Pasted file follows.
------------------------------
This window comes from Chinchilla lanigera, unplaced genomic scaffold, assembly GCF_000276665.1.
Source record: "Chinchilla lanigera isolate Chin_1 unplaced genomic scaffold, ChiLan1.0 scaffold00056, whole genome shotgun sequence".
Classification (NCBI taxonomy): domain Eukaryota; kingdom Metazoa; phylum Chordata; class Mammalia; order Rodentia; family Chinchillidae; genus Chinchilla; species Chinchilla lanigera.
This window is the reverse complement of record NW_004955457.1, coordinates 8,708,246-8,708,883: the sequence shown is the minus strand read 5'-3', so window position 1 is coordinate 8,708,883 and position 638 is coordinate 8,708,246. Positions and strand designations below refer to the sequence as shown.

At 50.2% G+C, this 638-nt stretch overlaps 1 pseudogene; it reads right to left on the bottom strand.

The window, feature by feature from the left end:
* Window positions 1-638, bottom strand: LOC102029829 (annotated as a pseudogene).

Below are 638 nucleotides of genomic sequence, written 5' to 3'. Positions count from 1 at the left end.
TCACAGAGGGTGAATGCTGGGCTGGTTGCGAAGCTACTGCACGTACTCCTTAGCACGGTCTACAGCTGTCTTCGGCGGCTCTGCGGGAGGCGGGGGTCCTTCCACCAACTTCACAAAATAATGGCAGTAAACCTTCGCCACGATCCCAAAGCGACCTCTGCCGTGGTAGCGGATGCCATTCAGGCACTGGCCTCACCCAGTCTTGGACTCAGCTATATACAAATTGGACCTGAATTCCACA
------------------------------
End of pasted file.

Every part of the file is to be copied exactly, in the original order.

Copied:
This window comes from Chinchilla lanigera, unplaced genomic scaffold, assembly GCF_000276665.1.
Source record: "Chinchilla lanigera isolate Chin_1 unplaced genomic scaffold, ChiLan1.0 scaffold00056, whole genome shotgun sequence".
Classification (NCBI taxonomy): domain Eukaryota; kingdom Metazoa; phylum Chordata; class Mammalia; order Rodentia; family Chinchillidae; genus Chinchilla; species Chinchilla lanigera.
This window is the reverse complement of record NW_004955457.1, coordinates 8,708,246-8,708,883: the sequence shown is the minus strand read 5'-3', so window position 1 is coordinate 8,708,883 and position 638 is coordinate 8,708,246. Positions and strand designations below refer to the sequence as shown.

At 50.2% G+C, this 638-nt stretch overlaps 1 pseudogene; it reads right to left on the bottom strand.

The window, feature by feature from the left end:
* Window positions 1-638, bottom strand: LOC102029829 (annotated as a pseudogene).

Below are 638 nucleotides of genomic sequence, written 5' to 3'. Positions count from 1 at the left end.
TCACAGAGGGTGAATGCTGGGCTGGTTGCGAAGCTACTGCACGTACTCCTTAGCACGGTCTACAGCTGTCTTCGGCGGCTCTGCGGGAGGCGGGGGTCCTTCCACCAACTTCACAAAATAATGGCAGTAAACCTTCGCCACGATCCCAAAGCGACCTCTGCCGTGGTAGCGGATGCCATTCAGGCACTGGCCTCACCCAGTCTTGGACTCAGCTATATACAAATTGGACCTGAATTCCACA